Reading for Monday, Aug 27: 1 Cor 1
Paul begins his letter to the Corinthians in a fascinating way: he addresses these believers as those “called to be saints together with all those who in every place call upon the name of our Lord Jesus Christ, both their Lord and ours,” (v2). Saints! These people? As we read through this letter, we might find ourselves asking, “Paul, are you sure this is what ‘saintly behavior’ looks like?” But Paul is insistent — these believers with all their foibles and struggles and outright brokenness….these are the people Paul considers saints by right of the cross. Sometimes we’re our own worst critics; we can berate ourselves, feeling worthless, hopeless. Our lives feel like a sinking ship and we simply can’t bail water quickly enough to stay afloat. We feel rather “unsaintly”, I suppose. But we need to hear this word, just as the Corinthians before us. Paul insists on this title, “saint”, as an apt description of our newfound identity in Christ. Keep that in the back of your mind as we read through Corinthians together.
Two phrases immediately help us understand more fully who we are in Christ: “sustain you to the end” (v8) and “God is faithful” (v9). Saints are not those among us who live some sort of blissfully sinless existence; you can put that guy in the same category as Sasquatch, the Lochness Monster, and magical rainbow-colored unicorns! Rather, saints are those who are sustained to the end by the faithfulness of God. In our study of Romans 1, we looked at v17 and how the righteousness of God is revealed to us through faith. Our faith? Well, in part. But God’s faithfulness toward us is (I believe) what Paul primarily has in view. Our faithfulness has done nothing to reveal the Gospel; it is only through His enduring faithfulness that we even know of the Gospel. So our “sainthood” is contingent upon HIS faithfulness, sustaining us through all of our brokenness until we reach completion on the other side.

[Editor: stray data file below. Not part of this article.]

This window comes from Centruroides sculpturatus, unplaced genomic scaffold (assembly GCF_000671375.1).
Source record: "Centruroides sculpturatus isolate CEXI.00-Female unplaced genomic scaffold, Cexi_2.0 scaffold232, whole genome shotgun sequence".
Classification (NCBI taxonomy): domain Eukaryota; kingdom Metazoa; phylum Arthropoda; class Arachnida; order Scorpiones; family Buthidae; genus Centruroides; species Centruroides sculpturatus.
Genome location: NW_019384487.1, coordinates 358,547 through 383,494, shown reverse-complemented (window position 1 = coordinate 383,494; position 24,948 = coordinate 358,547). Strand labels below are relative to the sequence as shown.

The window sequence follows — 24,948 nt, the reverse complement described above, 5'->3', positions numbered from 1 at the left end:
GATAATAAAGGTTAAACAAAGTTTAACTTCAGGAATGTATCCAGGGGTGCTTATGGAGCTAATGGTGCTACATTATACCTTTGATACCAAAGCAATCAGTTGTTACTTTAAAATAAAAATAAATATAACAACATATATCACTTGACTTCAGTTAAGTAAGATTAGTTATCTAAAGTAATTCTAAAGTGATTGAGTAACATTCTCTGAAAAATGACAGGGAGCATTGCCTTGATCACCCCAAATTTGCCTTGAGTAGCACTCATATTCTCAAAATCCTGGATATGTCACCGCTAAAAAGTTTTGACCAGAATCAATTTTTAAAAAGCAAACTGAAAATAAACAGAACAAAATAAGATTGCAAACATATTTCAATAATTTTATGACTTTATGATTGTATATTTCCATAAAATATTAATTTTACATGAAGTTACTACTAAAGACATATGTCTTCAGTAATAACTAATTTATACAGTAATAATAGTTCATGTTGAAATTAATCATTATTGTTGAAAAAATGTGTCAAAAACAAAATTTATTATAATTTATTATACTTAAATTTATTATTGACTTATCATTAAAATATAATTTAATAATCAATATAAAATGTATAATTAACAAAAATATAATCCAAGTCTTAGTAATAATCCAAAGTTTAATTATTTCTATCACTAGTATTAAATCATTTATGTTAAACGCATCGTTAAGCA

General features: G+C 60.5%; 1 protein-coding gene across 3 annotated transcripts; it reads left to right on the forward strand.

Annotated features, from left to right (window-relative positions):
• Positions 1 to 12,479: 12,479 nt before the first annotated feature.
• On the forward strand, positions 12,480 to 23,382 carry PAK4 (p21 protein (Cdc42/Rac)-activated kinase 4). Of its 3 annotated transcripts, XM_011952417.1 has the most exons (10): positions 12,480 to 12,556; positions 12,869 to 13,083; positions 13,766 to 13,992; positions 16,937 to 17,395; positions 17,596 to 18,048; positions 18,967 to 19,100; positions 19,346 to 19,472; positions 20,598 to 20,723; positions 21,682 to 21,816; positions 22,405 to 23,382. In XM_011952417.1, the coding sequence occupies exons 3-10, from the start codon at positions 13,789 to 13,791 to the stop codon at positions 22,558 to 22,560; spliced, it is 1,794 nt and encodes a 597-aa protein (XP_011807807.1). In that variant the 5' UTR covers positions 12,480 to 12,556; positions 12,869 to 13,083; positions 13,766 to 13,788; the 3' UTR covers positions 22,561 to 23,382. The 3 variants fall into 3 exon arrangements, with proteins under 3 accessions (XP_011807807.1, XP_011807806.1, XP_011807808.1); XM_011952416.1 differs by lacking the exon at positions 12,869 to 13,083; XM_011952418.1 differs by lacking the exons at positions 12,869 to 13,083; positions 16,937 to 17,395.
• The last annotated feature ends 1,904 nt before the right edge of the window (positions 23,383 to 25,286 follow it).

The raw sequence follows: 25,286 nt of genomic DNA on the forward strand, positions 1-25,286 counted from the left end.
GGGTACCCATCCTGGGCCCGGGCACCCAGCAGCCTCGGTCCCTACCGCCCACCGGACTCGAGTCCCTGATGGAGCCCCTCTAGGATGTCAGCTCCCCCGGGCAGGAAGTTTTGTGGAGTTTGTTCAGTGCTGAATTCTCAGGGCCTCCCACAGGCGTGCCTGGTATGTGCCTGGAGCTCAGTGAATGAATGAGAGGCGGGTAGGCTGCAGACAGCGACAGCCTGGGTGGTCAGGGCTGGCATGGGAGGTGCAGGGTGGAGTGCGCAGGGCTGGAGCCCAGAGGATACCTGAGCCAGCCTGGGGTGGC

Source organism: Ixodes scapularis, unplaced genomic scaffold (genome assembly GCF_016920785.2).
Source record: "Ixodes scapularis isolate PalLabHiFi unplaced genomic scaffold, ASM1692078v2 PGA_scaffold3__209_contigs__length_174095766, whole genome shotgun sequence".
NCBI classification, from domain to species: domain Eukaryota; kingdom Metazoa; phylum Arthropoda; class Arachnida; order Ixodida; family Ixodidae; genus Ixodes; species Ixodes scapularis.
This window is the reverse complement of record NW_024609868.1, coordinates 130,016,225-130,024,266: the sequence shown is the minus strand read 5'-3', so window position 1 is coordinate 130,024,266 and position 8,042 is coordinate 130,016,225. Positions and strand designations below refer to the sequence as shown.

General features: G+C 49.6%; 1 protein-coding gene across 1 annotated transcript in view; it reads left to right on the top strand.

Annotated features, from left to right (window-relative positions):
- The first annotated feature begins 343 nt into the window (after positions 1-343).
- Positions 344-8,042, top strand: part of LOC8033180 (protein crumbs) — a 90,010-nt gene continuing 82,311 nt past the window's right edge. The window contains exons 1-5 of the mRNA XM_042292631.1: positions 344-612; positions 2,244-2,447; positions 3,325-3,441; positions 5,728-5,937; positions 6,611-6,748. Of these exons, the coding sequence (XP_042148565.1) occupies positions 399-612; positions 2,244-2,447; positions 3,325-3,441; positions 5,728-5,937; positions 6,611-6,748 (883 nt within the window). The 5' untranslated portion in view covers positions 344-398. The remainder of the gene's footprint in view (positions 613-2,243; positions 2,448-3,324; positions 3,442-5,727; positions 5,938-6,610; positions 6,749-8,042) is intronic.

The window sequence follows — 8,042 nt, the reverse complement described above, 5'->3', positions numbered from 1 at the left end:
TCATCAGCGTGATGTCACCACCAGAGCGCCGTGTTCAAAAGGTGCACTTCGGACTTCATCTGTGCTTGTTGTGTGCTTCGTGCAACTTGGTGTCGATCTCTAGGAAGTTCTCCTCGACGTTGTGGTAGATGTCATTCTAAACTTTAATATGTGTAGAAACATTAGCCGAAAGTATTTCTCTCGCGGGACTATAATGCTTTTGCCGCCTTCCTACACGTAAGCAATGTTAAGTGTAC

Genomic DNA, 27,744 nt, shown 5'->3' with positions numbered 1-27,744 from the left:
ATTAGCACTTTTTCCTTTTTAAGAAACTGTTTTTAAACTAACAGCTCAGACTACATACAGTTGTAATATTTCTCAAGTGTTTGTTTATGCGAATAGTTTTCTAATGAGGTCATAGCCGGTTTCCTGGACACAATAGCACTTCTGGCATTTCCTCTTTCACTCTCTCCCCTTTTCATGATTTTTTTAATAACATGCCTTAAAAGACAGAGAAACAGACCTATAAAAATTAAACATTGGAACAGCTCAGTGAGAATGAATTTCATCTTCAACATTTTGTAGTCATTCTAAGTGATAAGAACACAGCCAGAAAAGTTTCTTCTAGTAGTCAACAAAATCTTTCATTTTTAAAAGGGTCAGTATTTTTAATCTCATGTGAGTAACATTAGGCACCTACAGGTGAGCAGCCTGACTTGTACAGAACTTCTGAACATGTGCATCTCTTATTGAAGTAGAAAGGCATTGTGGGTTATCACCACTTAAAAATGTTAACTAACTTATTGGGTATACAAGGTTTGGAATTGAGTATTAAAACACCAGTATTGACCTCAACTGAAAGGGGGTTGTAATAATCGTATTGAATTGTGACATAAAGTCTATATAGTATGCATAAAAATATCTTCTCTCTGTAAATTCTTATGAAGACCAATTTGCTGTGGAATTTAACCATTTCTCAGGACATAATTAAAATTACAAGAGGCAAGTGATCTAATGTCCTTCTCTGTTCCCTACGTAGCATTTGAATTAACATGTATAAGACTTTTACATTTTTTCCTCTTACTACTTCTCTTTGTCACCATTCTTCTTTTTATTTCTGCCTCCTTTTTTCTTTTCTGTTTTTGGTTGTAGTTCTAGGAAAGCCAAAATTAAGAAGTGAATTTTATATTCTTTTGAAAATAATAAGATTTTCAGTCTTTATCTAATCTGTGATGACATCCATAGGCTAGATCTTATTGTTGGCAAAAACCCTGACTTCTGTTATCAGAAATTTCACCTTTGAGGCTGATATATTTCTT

Paul’s thesis in this letter is revealed in v18: “For the word of the cross is folly to those who are perishing, but to us who are being saved it is the power of God.” The cross is central to Paul’s understanding of everything. The world hears the story of the cross as foolishness. How can one find life through death? True life is found in the acquisition of power, not through its relinquishment! Or so the argument goes. The message of a sacrificial Messiah was unfathomable in a culture where humility was considered a weakness, a liability.
But Paul holds up the cross of Jesus as the key to life, the complete demonstration of Jesus’ teaching that the Son of Man came not to be served, but to serve (Matt. 20:28). The power of God is manifest through Jesus’ willful position of weakness. The Gospels demonstrate Jesus as being in complete control of the situation as he dies. He submits his will to the will of the Father in prayer. He allows the soldiers to take him into custody. He prays for these perpetrators as they nail him to the cross. In the end, he chooses death, willfully giving up his spirit and committing himself to the Father. What the world sees as an act of weakness and humiliation, we see as the ultimate expression of power and love. In the cross, the imperial emblem of pain, torture, and death, we now see life, redemption, and healing.
This is why Paul preaches Christ crucified (v23).
Because it’s the only message worth preaching.